Sometimes the 24-hour news cycle gets extended.
Sometimes it's a 48-hour or 72-hour news cycle. And, on occasion, a story manages to stay in the public's consciousness for a week or more.
News stories anymore are like pieces of pasta thrown against the wall. Only some stick.
The Stephen Utash beating has beat the 24-hour news cycle, by far. Now the question is, Will it matter?
The Utash story is right out of a novel or a made-for-TV movie.
White suburbanite hits a young black boy with his pickup truck, in the city. The suburbanite stops to check on the condition of the boy and is then beaten senseless, perhaps to death (that's a part of the story that has yet to be resolved), by a mob of black men.
It's a story that almost had to happen, to provide the most recent litmus test of where we are as a society, particularly when it comes to violence and race relations.
The elements are all there, and if they weren't, the story wouldn't work as well. It would be a flawed test.
The driver was white, the hit boy was black. That's the only way this can work. Any other combo would either not tell us anything we don't already suspect, or it would be less newsworthy.
The white man is beaten by a mob of black men. Again, reverse it, and it's just another example of what so many people already suspect, and what so many other people vigorously try to defend.
The person who intervened and got the mob to stop beating the white man was a black female nurse. Author, author!
The white man lies in a medically-induced coma as the suspects are rounded up. Score another for the fiction writer.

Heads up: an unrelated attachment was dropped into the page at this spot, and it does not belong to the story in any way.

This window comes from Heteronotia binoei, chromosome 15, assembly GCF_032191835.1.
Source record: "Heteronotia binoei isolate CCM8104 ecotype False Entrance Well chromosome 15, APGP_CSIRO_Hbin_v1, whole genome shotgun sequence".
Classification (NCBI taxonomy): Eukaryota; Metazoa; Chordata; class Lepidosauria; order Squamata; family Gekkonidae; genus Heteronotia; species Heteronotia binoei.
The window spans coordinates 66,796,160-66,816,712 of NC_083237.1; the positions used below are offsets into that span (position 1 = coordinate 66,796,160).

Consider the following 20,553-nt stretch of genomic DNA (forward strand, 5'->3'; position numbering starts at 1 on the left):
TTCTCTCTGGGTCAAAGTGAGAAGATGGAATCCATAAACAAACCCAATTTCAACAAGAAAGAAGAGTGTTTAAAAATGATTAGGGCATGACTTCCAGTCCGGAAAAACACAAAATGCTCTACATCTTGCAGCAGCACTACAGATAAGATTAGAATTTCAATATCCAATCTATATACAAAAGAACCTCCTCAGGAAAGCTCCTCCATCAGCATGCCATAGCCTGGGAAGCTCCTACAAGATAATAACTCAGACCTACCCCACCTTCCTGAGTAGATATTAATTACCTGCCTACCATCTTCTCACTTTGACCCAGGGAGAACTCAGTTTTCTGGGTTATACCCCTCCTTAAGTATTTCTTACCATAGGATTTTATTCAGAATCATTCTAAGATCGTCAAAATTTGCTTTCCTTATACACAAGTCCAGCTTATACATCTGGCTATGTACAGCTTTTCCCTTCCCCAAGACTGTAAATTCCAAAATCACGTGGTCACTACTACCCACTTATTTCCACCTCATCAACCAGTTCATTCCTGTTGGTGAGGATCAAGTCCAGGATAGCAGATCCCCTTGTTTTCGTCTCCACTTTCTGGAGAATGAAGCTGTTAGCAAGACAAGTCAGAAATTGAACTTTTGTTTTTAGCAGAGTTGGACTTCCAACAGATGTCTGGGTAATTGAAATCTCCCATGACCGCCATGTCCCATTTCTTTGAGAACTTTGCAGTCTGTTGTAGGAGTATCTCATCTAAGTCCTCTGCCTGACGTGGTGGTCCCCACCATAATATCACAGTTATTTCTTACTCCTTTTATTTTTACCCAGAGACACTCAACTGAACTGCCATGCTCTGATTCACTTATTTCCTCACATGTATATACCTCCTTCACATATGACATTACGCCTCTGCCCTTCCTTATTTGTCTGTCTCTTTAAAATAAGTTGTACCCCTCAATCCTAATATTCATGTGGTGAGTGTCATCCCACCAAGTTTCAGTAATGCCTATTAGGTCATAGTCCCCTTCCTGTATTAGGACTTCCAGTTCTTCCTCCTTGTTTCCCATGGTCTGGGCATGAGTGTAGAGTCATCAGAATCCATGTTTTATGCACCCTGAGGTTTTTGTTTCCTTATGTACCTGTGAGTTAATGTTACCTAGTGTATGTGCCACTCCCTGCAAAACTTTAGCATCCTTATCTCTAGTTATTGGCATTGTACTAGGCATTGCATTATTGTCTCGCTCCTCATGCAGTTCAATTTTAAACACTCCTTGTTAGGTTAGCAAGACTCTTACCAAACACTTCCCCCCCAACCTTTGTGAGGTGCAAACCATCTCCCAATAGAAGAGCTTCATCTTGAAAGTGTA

Oh, and whites and blacks come together in churches around town and try to pray the violence away. Money is being raised for the white man's medical bills. Not bad, not bad at all.
And Detroiters did it all by themselves. They didn't need anyone to zoom into town to rally the troops.
The author did a bang up job on this one.
Ah, but it's all true.
The Utash beating has a shot---an actual, legitimate shot---at bringing white and black folks together in an effort to take a collective look in the proverbial mirror.
Thankfully, the words "vigilante justice" have been rinsed off this story, revealing it to be what it really is---senseless, animal-like violence that wasn't advocating for anyone or anything, other than an opportunity to take something out on a poor man. A chance to get your licks in, for whatever reason.
Unlike others, though, I'm not convinced that the mob saw a white man and decided to go to town. Maybe we will never know for sure. Maybe the five (so far) suspects that have been arrested---four have been arraigned---will start chirping, even against each other. Maybe a motive will trickle out.
Maybe had the driver been black, he would have been beaten, too---once identified as the man who hit the boy. Again, we may never know. But we may, eventually.
The fact that no one in the beating mob---according to witnesses' recounting of the incident---appeared to show any concern for the boy's physical condition before they started whaling on Utash, is the most damning piece of this horrible crime.
And that's why the vigilante label doesn't fit and has been ripped off, rightly so.
You can't have vigilante justice if you don't know what the heck you're justifying.
The facts, of course, weren't all in when the mob sprang into action. They didn't know---or didn't care---that the child stepped off the curb into oncoming traffic. The boy was 10 years old---certainly old enough to know not to step into the street without looking both ways.
But that's another discussion entirely.
It's terrible, but often it takes something terrible to finally drum something into people's heads.
We can only hope that Steve Utash---and let's hope he survives and regains his wits---evolves into a turning point of sorts. He will not only be a man but a landmark.
Then again, the beating of Vincent Chin didn't necessarily change anything.
But that's the thing about hope. You're willing to throw the history books out the window and say, "Maybe THIS time."
Maybe this time.